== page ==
LAMPETIE & PHAETHOUSA
LAMPETIA and PHAETHOUSA were two nymphs who pastured the sacred herds of the sun-god Helios on the mythical island of Thrinakie (Thrinacia). Lampetia shepherded seven flocks of fifty sheep with a silver crock, while Phaethousa tended seven herds of fifty cattle with a copper staff.
Aeschylus, and later Ovid, uses the names Lampetia and Phaethousa for two of the Heliades, daughters of the sun who were transformed into poplar trees following the death of their brother Phaethon. However these two sets of nymphs were usually quite distinct.
FAMILY OF THE NEAERIDES
[1.1] LAMPETIA, PHAETHOUSA (Homer Odyssey 12.128, Apollonius Rhodius 4.965, Nonnus Dionysiaca 27.189)
LAMPE′TIA (Lampetiê), a daughter of Helios by the nymph Neaera. After her birth she and her sister Phaetusa were carried to Sicily, in order there to watch over the herds of their father. Some call Lampetia a sister of Phaeton. (Hom. Od. xii. 132, &c., 374, &c.; Propert. iii. 12, 29; Hygin. Fab. 154; Ov. Met. ii. 349.)
PHAETHU′SA (Phaethousa). A daughter of Helios by Neaera, guarded the flocks of her father in Thrinacia in conjunction with her sister Lampetia. (Hom. Od. xii. 132 Apollon. Rhod. iv. 971.)
Source: Dictionary of Greek and Roman Biography and Mythology.
CLASSICAL LITERATURE QUOTES
Homer, Odyssey 12. 138 ff (trans. Shewring) (Greek epic C8th B.C.) :
"[Kirke (Circe) explains to Odysseus the route back home to Ithaka (Ithaca) :] Then you will reach the isle of Thrinakia (Thrinacia). In this there are grazing many cows and many fat flocks of sheep; they are the sun god's--seven herds of cows and as many fine flocks of sheep. In each herd and each flock there are fifty beasts; no births increase them, no deaths diminish them. They are pastured by goddesses, lovely-haired Nymphai (Nymphs) named Phaethousa (Phaethusa) and Lampetie (Lampetia), whose father is the sun-god Hyperion [Helios] and whose mother is bright Neaira; having borne and bred them, she took them away to remote Thrinakia to live there and tend their father's sheep and the herds with curling horns."
Homer, Odyssey 12. 261 ff :
"When we [i.e. Odysseus and his men] had left the rocks behind us, with Skylla (Scylla) and terrible Kharybdis (Charybdis), we came soon enough to the lovely island of Helios (the Sun). Here were the fine broad-browed herds, here were the plentiful fat flocks of Hyperion. While the dark ship was still out at sea, I heard sheep bleating and cows lowing as they entered their quarters for the night; and into my heart came back the blind prophet's [Teiresias'] words and Aian Kirke's (Aean Circe's) also; both of them had enjoined me earnestly to shun this island of the all-gladdening sun-god. Troubled at heart, I spoke to my comrades [and warned them not to harm the sacred animals.] . . .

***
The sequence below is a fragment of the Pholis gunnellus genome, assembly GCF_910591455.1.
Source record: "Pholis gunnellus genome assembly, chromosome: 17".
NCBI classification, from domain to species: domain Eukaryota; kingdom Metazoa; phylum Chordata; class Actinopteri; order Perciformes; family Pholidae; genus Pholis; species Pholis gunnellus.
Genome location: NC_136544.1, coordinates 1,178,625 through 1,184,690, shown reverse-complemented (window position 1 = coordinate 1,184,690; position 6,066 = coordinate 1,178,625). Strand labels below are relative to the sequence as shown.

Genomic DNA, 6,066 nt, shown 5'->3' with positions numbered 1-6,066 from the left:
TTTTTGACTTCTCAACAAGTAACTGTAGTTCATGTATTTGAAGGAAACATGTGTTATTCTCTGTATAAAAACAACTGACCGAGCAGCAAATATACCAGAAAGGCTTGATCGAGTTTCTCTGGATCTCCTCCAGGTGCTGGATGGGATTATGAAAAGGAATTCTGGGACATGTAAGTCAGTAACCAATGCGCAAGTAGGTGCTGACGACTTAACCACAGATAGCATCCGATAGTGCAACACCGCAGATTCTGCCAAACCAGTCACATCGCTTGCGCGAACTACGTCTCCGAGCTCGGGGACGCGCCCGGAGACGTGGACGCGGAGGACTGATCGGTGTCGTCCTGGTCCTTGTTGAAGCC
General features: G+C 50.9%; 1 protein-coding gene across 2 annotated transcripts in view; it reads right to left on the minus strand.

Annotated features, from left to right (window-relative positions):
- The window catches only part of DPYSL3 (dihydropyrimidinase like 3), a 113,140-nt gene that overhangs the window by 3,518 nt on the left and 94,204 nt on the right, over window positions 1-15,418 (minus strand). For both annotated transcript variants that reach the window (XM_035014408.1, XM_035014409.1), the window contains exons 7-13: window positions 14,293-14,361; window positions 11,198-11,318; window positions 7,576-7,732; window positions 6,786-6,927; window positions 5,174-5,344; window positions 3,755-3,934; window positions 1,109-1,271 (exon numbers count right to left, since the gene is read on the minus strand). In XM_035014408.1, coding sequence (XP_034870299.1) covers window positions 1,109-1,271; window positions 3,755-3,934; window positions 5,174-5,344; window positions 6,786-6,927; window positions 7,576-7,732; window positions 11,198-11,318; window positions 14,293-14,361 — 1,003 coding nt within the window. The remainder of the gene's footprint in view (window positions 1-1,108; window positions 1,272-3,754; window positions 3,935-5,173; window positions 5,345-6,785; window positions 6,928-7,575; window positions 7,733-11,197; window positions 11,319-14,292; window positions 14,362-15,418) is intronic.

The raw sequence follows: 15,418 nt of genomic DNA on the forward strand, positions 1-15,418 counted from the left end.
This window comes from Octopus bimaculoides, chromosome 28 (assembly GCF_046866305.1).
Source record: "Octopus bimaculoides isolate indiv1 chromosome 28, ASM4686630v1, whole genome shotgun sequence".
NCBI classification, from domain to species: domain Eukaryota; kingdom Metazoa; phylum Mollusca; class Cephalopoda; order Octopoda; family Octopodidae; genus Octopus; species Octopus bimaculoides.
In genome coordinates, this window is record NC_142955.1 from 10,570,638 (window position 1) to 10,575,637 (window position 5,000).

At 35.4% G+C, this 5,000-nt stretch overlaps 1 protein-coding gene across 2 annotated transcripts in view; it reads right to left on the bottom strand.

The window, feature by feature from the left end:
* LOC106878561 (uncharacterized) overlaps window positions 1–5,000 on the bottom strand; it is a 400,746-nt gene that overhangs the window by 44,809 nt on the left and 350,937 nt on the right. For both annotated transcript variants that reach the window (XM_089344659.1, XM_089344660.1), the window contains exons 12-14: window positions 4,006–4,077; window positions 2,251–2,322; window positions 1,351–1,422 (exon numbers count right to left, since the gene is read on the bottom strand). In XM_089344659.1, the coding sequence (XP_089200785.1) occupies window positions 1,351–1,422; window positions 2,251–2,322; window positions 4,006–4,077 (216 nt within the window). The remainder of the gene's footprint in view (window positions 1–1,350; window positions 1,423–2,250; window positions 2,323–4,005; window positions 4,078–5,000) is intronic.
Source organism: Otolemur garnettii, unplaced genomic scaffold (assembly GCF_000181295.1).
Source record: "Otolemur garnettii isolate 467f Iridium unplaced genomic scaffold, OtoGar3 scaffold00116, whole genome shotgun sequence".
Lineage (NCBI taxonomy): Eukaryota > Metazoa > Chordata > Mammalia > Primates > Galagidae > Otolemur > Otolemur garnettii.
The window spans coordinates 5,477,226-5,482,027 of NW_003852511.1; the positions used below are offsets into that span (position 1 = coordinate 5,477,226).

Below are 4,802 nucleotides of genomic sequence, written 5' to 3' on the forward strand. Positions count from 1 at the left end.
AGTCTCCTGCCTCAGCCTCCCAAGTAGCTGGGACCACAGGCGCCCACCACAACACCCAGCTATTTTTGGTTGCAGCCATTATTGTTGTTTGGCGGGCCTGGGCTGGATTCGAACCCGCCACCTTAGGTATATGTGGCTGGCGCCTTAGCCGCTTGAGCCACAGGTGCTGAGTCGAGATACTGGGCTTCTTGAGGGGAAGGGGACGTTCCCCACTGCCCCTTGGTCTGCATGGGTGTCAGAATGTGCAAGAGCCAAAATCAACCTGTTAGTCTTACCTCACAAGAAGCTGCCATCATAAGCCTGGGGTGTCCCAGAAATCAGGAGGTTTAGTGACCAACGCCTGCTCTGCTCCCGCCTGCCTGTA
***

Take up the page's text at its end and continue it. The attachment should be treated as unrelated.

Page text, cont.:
Then for a whole month the south wind blew without ceasing; there was no wind but south or east . . . When all the food in the ship was gone . . . [then] among my comrades Eurylokhos (Eurylochus) put forth evil counsel : ‘Comrades, in this sad plight of ours, hear what I have to say. Every form of death is loathsome to wretched mortals, but to perish of hunger, to starve to death--that is the most pitiful thing of all. Enough! Let us carry off the best of Helios' cattle and give them in sacrifice to the Deathless Ones whose home is wide heaven. And if ever we should return again to our own land, Ithaka, we will hasten to build a sumptuous temple to Hyperion the sun-god, and there we may place fine offerings in plenty. But if in anger over his long-horned cattle he resolves to wreck our ship and the other gods second him--why, then, I would rather drink the brine and lose life at one gulp than waste away by inches in this forsaken island.’
So spoke Eurylokhos, and the rest of the crew applauded him. They drove off at once the best of Helios' cattle--it was near at hand, not far from the ship, that they were grazing, these handsome beasts with their broad brows and curling horns. The men surrounded them and began their prayer to the gods, and because they had no barley-meal in the ship, they plucked instead the fresh tender leaves of a tall oak. Prayer over, they slaughtered and flayed the cows, cut out the thigh-bones and covered them with a double fold of fat, then laid the raw meat above. They had no wine to make libation over the burning sacrifice, but instead poured water as they set to roasting the inward parts. When the thigh-bones were quite consumed and the entrails tasted, they sliced and spitted the rest.